Some tips if you have post-natal hair loss:

1. Skip the styling
2. Eat well
3. Take your vitamins
4. Use volumising shampoo

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Alopecia Areata

Alopecia Areata is an autoimmune condition that presents itself in the form of hair falling out leaving small circular shiny patch/es; the size of a coin. Some people notice 1 spot while others may have a few on different parts of the scalp. These spots may grow larger and merge with the other spots if you do not seek early medical treatment. While this is the most common occurrence of Alopecia Areata, there are other rare types that lead to more damage:

  1. Totalis – where it affects all of the hair on your head
  2. Universalis- where all hairs on your body is equally affected
  3. Ophiasis – which occurs in a band shape around the sides and back of your head.


While in many cases, the spots usually recover in approximately 2 months, it is crucial to seek help from a medical doctor/specialist who can accurately assess the condition. More often than not, a course of injections over the spot/s done to reduce the inflammation is needed to prevent the spread and encourage quicker regrowth.

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Scarring Alopecia

This condition affects approximately only 3% of the population

Scarring Alopecia, also known as Cicatricial Alopecia comes in many different forms. This type of hair loss is not very common and usually causes irreversible destruction to hair follicles, which are then replaced with scar tissue.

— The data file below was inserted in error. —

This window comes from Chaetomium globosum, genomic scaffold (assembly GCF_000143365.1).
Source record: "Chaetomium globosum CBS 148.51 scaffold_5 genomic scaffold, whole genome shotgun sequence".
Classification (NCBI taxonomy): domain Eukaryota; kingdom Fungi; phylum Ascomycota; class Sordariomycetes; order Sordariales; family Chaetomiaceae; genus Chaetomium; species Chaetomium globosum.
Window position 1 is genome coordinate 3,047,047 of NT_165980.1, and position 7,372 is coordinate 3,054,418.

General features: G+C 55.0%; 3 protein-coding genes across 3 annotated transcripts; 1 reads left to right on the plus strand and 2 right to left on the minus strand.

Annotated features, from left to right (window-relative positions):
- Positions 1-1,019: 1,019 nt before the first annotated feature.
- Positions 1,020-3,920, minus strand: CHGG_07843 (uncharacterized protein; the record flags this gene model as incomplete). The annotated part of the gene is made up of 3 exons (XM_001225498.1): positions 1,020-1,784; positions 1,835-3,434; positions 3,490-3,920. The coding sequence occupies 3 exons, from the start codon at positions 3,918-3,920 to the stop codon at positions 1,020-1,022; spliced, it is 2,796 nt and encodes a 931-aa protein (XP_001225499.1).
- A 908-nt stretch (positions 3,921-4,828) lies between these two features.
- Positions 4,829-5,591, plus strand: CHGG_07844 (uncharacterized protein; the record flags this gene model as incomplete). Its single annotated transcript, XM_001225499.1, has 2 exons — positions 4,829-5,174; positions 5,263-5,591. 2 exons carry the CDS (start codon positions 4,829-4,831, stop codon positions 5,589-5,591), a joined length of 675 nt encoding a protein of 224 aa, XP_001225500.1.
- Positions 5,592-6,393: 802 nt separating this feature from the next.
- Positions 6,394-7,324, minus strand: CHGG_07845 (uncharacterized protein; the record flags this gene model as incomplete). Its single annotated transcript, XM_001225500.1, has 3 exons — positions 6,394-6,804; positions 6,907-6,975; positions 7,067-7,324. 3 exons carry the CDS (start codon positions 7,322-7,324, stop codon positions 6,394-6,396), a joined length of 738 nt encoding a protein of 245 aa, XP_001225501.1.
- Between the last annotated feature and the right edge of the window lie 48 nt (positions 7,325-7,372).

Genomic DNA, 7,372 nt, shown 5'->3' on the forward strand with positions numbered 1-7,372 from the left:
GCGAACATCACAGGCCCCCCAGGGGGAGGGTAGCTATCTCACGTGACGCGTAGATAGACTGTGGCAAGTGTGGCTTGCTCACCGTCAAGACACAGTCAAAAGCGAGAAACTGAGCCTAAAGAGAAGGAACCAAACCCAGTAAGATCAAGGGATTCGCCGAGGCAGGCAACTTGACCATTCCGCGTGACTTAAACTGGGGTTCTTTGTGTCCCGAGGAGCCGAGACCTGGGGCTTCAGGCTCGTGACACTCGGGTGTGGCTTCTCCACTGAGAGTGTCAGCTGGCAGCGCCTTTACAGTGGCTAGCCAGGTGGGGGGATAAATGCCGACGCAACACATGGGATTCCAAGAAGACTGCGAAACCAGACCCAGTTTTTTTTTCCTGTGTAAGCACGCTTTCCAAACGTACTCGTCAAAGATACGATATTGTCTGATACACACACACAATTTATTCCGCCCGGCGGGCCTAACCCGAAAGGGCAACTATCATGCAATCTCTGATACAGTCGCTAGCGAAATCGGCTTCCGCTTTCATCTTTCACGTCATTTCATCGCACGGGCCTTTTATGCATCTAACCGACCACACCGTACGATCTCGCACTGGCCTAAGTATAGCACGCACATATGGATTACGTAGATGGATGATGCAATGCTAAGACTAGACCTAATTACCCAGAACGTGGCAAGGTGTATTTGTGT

The patches from Scarring Alopecia do not usually take on a concise shape. The damage to the follicles occurs under the skin hence, it typically requires skin biopsies to aid diagnosis.

Speak to a medical professional if you suspect that you may have scarring alopecia. There are effective treatments such as corticosteroids and if the patch has remained inactive and status quo for a few years, a surgical hair transplant can be done to restore the patch.

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Traction Alopecia

Traction Alopecia is also known as Ponytail Hair loss and occurs in mainly women or men who keep a tight ponytail, bun, or braid. It is caused by the ‘traction’ when hair is pulled too tightly, causing damage to hair follicles. If it is found early, the hair loss can be reversible. In cases where the damage is too far gone, a hair transplant procedure can be done to restore the patchy areas.

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Trichotillomania is a type of obsessive-compulsive disorder where one has repeated urges to pull hair out from the scalp, eyebrows and other areas of the body. The repeated damage to hair follicles will cause a slow growth for the returning hair. The first step to treating this condition involves behavioral and cognitive therapy which will help with putting the habit to a reduction and an eventual stop. It is only when the habit is resolved and no further urge is felt for a significant amount of time, can one explore the option of treating the patch with a hair transplant procedure.